Wednesday, December 21, 2016 [Tweets] [Favorites]

PyPy’s Hash Table Implementation

Maciej Fijalkowski (via David Smith):

One surprising part is that the new design, besides being more memory efficient, is ordered by design: it preserves the insertion order.

[…]

Here, compact_array stores all the items in order of insertion, while sparse_array is a 1/2 to 2/3 full array of integers. The integers themselves are of the smallest size necessary for indexing the compact_array. So if compact_array has less than 256 items, then sparse_array will be made of bytes; if less than 2^16, it’ll be two-byte integers; and so on.

This design saves quite a bit of memory.

[…]

The obvious benefit of having more compact dictionaries is an increased cache friendliness. In modern CPUs cache misses are much more costly than doing additional simple work, like having an additional level of (in-cache) indirection.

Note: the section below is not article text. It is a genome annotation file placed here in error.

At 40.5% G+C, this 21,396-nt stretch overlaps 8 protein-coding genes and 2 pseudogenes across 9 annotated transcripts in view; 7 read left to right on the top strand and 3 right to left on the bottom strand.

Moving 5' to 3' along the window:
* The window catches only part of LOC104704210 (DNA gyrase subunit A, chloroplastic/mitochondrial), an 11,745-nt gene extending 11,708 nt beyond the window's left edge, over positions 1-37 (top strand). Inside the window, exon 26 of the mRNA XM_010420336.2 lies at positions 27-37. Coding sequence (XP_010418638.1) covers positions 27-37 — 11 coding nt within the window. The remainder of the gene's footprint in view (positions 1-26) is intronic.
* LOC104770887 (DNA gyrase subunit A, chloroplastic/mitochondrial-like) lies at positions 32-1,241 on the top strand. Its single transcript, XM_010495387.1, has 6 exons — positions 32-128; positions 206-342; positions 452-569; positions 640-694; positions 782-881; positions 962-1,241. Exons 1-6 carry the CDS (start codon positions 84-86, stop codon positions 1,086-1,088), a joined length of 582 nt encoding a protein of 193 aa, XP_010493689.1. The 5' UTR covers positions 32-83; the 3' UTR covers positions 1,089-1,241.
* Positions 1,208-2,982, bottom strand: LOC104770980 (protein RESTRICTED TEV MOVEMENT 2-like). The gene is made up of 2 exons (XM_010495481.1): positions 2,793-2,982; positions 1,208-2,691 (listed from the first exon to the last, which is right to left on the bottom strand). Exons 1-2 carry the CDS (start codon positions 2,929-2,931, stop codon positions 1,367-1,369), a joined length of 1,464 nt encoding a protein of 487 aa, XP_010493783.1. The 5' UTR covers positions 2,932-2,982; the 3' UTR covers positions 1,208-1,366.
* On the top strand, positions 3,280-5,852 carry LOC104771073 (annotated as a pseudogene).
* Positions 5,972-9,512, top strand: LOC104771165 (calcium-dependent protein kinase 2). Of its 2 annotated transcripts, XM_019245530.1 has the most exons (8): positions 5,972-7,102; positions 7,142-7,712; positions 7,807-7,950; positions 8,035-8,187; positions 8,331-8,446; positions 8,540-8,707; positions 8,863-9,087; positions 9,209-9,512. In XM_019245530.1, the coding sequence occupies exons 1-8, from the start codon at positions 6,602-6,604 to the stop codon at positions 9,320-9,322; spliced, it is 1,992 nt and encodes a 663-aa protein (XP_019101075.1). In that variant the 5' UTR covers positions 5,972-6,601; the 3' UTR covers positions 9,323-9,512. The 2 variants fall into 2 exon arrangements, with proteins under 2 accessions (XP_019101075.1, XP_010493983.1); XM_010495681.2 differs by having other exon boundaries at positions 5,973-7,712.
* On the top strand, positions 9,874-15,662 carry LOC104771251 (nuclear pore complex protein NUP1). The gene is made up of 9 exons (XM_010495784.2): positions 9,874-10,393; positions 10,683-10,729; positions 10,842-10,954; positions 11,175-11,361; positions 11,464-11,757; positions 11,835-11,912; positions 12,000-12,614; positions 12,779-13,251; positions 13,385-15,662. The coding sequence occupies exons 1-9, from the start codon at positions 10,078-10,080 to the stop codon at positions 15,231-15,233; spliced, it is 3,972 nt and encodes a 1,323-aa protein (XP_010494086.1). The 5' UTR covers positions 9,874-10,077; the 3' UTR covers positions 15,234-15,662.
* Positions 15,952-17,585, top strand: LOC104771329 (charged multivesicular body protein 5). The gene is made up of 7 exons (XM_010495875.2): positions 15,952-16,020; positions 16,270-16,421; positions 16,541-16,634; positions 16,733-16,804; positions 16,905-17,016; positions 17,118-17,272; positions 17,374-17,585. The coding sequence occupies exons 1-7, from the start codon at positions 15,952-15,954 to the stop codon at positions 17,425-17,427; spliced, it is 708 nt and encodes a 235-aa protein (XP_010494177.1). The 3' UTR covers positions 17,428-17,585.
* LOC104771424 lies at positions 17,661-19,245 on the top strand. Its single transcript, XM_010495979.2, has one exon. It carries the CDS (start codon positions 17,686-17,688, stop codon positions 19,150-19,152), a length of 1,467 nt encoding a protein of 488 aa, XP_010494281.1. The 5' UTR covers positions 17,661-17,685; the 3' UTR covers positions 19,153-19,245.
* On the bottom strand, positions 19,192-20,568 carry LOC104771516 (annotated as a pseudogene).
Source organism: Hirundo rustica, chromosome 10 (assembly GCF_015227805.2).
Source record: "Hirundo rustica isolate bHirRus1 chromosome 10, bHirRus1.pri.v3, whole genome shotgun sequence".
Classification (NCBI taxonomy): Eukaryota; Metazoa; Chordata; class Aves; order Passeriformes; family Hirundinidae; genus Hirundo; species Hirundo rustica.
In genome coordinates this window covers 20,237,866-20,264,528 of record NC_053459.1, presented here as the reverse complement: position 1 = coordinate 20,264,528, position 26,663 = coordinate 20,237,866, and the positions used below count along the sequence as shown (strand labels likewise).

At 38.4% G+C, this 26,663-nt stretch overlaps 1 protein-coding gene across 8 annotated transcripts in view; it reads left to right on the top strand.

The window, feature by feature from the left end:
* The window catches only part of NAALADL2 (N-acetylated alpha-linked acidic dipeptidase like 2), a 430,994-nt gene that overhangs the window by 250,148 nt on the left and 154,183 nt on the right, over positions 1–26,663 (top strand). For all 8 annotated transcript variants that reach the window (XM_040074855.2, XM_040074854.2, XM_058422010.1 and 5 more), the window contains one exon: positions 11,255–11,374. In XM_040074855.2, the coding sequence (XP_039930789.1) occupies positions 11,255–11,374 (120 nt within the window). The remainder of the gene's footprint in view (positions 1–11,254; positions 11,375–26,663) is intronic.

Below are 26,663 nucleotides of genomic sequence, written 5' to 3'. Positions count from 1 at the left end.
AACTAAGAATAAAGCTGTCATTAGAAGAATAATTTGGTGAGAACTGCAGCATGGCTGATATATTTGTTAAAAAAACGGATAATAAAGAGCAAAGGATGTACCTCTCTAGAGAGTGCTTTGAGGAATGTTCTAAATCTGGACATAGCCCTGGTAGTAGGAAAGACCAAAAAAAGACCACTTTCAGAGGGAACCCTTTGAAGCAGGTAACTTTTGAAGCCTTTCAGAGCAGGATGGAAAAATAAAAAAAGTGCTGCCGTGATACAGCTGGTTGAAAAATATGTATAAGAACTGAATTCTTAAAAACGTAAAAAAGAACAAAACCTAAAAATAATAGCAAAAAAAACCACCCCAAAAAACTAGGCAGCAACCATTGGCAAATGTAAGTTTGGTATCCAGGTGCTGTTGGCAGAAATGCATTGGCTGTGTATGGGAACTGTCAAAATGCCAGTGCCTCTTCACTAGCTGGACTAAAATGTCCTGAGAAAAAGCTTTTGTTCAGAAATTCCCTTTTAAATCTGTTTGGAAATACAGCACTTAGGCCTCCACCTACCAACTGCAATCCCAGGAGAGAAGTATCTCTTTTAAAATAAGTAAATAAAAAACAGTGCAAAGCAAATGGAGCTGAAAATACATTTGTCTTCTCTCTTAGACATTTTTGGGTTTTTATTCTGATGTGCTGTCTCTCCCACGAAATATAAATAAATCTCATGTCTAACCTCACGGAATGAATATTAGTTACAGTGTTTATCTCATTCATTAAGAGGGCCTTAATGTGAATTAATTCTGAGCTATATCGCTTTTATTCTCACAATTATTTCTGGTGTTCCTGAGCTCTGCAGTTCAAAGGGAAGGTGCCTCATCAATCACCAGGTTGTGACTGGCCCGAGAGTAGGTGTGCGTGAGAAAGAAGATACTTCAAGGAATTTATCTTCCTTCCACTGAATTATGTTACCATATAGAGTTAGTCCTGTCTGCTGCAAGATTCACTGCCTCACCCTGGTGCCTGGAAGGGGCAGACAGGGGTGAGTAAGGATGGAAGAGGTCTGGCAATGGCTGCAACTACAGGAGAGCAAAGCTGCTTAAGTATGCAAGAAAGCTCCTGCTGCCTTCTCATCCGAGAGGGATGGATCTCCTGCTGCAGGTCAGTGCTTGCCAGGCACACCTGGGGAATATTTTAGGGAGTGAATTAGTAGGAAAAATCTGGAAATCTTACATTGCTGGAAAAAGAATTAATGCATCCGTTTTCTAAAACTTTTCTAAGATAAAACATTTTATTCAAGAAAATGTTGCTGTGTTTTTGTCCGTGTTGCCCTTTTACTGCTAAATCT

[…]

To preserve order, when we delete an entry, we mark the entry as removed but don’t otherwise shuffle the remaining entries. If we repeat this operation often enough, there will be a lot of removed entries in the (originally compact) array. At this point, we need to do a “packing” operation, which moves all live entries to the start of the array (and then reindexes the sparse array, as the positions changed).

Previously: Accidentally Quadratic Rust Hash Tables, Exploring Swift Dictionary’s Implementation, Exposing NSDictionary.

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